Table Of Recent M.E. Content

The inner workings of www distributed reader generated content (WDRGC) demand that everything is published in reverse chronological order and kept thus with standardly day based archive calender accesss (DBACA) added by the blogging or group software used.
While this is somewhat contrary to the hypertext structure assumed it caters pretty well to the generally alleged loss of attention span duration. Nevertheless, with linear logic only half but not yet quite obsolete in the field of debate in a somehow "scientific" paradigm, it can still be of benefit to forwardly read or watch serial stuff.
So for the benefit of the old-fashioned forward-progress oriented readership (OFFPOR) the tiny staff has prepared this little overview of the recent tiny implements for the incidental little recent topic here.

Media, Hot & Cool - The Origins
Media, Hot & Cool - Application of Hot and Cool
Media, Hot & Cool - Provisional Definitions
Media, Hot & Cool - Outline of Term Media
Media, Hot & Cool - Terms High and Low Definition

Why Is The Media Industry so Confused?

plink, nix,    praise or blame!

Lobbies als Medien

Seit seiner Novellierung im Jahr 2010 heißt der zentrale öffentliche Auftrag des österreichischen Rundfunks nicht mehr "Programmauftrag" wie früher, sondern "öffentlich-rechtlicher Kernauftrag". So viel nur zur Einleitung.

Independence of Broadcasting, Global Effort

Besonders lustig am "Ö-R Kernauftrag" ist, dass seinAbsatz (6), der eine Definition der dem ORF bereits im existenzbegründenden §1. Absatz (3) eingeschriebenen und später in §32.(1) nochmals ausgeführten Unabhängigkeit*) durch eine syntaktische Implikation politische und wirtschaftliche Lobbies zu Medien macht. Und das geht so:

§4. (6) ... Unabhängigkeit bedeutet Unabhängigkeit von Staats- und Parteieinfluss, aber auch Unabhängigkeit von anderen Medien, seien es elektronische oder Printmedien, oder seien es politische oder wirtschaftliche Lobbys.

Dass Medien Lobbies sind, wussten wir, aber dass Lobbies auch Medien sind, das muss man nun echt als guten Beitrag des BKA zur medienökologischen Wissenschaft loben. Das ist nicht die einzige Stelle des ORF-G-2010, an der die Tücken von Syntax und Semantik den Juristen des Bundeskanzleramtes nur scheinbar einen Streich gespielt, aber eigentlich zur Wahrheitsfindung beigetragen haben.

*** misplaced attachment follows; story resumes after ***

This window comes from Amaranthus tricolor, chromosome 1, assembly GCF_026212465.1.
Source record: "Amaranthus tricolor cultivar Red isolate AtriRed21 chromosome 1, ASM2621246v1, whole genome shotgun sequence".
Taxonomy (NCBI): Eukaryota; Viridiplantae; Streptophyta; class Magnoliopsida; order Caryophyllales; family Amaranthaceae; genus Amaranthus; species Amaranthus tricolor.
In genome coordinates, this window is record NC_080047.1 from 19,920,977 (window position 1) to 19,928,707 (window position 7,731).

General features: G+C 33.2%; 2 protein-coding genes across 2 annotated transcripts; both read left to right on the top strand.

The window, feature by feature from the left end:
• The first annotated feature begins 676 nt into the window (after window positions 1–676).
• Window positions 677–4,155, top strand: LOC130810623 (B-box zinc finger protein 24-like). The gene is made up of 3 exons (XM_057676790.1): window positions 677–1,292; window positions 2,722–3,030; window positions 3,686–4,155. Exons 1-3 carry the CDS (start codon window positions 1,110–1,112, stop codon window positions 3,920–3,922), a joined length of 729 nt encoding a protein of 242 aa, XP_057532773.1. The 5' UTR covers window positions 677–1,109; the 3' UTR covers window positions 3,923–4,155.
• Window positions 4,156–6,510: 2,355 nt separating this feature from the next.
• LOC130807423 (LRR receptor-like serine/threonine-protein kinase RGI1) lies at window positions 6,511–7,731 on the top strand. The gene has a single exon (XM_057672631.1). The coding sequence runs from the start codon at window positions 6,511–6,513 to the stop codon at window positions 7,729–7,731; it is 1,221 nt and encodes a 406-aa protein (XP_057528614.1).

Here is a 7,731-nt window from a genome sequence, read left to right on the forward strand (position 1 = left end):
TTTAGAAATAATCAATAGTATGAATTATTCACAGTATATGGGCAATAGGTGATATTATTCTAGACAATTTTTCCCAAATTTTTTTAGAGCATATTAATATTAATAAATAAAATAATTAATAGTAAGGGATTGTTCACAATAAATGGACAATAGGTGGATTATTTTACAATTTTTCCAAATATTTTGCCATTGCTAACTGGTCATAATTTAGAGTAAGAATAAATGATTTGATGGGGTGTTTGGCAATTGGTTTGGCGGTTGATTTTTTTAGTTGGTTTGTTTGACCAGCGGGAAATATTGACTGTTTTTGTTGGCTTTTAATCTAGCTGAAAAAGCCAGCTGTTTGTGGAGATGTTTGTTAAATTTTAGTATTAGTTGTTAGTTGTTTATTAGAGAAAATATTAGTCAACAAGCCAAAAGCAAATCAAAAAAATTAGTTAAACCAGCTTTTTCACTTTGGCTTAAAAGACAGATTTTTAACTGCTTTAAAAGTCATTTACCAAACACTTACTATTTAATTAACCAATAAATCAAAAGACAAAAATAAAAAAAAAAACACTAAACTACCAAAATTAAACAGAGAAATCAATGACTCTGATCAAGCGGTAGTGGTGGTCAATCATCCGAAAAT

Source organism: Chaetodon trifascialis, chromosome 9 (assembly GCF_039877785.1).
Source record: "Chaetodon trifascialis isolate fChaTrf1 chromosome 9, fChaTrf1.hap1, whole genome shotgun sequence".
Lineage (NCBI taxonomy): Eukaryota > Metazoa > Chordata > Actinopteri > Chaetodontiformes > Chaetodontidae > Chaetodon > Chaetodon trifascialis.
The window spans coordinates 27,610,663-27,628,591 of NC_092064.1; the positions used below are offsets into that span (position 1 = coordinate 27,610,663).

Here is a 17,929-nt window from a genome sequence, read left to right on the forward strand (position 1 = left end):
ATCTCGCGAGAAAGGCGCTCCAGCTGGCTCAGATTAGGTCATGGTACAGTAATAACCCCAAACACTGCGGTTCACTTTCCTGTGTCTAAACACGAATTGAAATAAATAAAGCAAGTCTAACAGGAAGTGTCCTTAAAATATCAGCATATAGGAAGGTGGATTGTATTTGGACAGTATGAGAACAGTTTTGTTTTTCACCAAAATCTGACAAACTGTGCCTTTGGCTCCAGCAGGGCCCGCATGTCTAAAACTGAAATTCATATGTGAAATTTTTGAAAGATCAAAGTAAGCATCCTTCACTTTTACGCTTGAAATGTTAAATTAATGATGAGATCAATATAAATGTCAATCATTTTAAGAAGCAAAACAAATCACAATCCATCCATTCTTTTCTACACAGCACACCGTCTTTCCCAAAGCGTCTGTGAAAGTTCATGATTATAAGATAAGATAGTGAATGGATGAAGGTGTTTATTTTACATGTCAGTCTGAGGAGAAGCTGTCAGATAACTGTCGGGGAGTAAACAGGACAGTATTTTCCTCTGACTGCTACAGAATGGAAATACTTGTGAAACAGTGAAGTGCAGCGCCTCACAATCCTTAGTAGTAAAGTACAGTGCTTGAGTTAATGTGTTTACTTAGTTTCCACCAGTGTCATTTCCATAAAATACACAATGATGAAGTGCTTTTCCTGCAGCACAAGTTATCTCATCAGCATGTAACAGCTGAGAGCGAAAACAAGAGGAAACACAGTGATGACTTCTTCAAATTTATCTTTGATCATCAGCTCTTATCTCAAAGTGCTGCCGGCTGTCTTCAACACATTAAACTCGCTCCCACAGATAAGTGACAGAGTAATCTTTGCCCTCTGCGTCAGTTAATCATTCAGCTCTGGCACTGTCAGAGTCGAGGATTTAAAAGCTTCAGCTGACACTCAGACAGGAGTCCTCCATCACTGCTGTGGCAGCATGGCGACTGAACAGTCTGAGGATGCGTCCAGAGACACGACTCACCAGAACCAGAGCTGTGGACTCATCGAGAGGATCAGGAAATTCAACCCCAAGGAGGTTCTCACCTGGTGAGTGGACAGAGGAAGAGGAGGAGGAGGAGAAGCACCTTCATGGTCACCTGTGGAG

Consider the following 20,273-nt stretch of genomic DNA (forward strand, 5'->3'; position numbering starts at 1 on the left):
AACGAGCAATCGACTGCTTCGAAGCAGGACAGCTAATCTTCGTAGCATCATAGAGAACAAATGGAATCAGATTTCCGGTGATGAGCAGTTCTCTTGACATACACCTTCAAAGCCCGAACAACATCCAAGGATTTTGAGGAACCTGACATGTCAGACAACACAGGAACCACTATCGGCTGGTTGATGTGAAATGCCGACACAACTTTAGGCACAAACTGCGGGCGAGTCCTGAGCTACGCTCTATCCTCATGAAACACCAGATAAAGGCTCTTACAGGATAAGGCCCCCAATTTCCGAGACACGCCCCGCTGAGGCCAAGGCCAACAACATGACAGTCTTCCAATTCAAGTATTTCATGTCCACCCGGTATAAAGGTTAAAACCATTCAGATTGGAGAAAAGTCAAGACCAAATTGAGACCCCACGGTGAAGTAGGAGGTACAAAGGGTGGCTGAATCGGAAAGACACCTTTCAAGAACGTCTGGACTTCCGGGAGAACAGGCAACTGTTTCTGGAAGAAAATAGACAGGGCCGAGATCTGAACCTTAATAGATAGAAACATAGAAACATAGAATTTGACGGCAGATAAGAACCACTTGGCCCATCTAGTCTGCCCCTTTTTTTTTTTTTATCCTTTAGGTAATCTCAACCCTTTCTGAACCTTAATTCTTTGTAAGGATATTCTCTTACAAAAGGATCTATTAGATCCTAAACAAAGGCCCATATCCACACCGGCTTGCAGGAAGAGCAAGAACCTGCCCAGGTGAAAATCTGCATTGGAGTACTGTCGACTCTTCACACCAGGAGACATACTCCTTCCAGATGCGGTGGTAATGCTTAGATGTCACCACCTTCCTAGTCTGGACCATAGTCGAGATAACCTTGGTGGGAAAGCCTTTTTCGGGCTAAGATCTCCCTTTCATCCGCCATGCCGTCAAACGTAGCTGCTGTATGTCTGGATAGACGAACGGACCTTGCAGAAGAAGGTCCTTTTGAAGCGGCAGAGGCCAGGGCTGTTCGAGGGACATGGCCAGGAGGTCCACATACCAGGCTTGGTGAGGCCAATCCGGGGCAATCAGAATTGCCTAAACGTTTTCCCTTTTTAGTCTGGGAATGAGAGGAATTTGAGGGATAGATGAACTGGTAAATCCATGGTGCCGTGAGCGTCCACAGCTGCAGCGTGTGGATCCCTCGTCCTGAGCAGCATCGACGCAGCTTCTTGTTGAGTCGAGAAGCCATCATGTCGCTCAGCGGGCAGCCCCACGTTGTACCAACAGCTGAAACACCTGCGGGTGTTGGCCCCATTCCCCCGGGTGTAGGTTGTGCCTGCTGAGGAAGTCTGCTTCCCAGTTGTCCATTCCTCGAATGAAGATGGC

Und so muss diese Redaktion hier auch einmal klar und deutlich sagen, dass im Sinne von uns befürworteten, ja geforderten Entwicklung einer ordentlichen, wissenschaftlich begründeten Medienökologie, oft zu wenig beachtete Institutionen wie das BKA mehr als einmal wertvolle Beiträge leisten, und wir dankbar dafür sind. Überhaupt sind die besser als viele glauben, diese Juristen nämlich. Und das ist nicht ironisch gemeint!

A Simple Model of Lobbying

Die Wege des Universums sind unergründlich und seine Mühlen mahlen langsam.

* Nur damit da kein Missverständnis entsteht:

Das Bundesverfassungsgesetz über die Sicherung des unabhängigen Rundfunks besteht aus 2 Artikeln. Der erste davon aus 3 Absätzen und der zweite aus einem Satz, welcher die Bundesregierung mit der Vollziehung beauftragt. Absatz 1 sagt, was Rundfunk ist, Absatz 2 definiert, dass er durch ein Bundesgesetz zur regeln ist und dass dieses u.a. Bestimmungen zur Gewährleistung der Unabhängigkeit der Personen, die mit den Aufgaben des Rundfunks betraut sind, enthalten muss.

Das ist die berühmte verfassungsrechtliche Absicherung der Unabhängigkeit des Rundfunks, seiner Personen und Organe. Absatz 3 legt dann noch fest, dass Rundfunk eine öffentliche Aufgabe ist.

Ebenso klar sollte sein, dass dieses Verfassungsgesetz nicht vom berühmten Volksbegehren und seinem Helden Hugo Portisch, auch nicht von der Regierung Josef Klaus, der wir wohl den Besuch des Gymnasiums verdanken, herrührt, auch nicht vom Stachel im Fleisch dieser Regierung, Gerd Bacher. Nein dieses Verfassungsgesetz verdanken wir dem von der Regierung Bruno Kreisky beherrschten Parlament.

plink, ,    

Why Is The Media Industry so Confused?

Our main hypotheses are

Why and how did the Media Industry live so well if their Business Model is Flawed

From the invention of the mass newspaper in the 19th century to the rise of film, comic strip and radio in the 1920s and 1930s and to the long rise and global dominance of television the media industries have been a glamorous, attractive and rich branch of business. Most everybody wanted to be friends with them, many dreamed of being a part. Writers, photographers and camera operators seemed to be able to make and unmake presidents. Without an image in the media no significance seemed possible anymore in our world. Philosophers already speculated if the real world were not already more of a reflection of the media than the other way round.

And though the media industries’ turf - in terms of manpower and gross revenue - might always have been an order or two of magnitude smaller than say that of telecommunications or energy this restriction only seemed to further contribute to its glory. How could all of this be?

All of this growth, money and glory became possible because certain aspects of human culture and a set of intrinsic attributes in analog electronics reliably prevented a normal level of competition for media. The media industry could exist and thrive with an uncommonly low level of competition and critical comparison for more than one hundred years.

Do not get us wrong. There was a lot of fierce competition inside the media industry. People competed with other people. News shows, soaps, dramas and news papers in one market might compete really hard and every morning or night for their audiences. This might even give executives, producers and their teams the feeling that they had to compete harder than most anybody else. But still, it was not a league of 20 competing teams with leagues of hundreds below them. On a systemic level competition was very much limited to a few players and even the loser got a huge prize. Everybody in the industry was in finals all the time.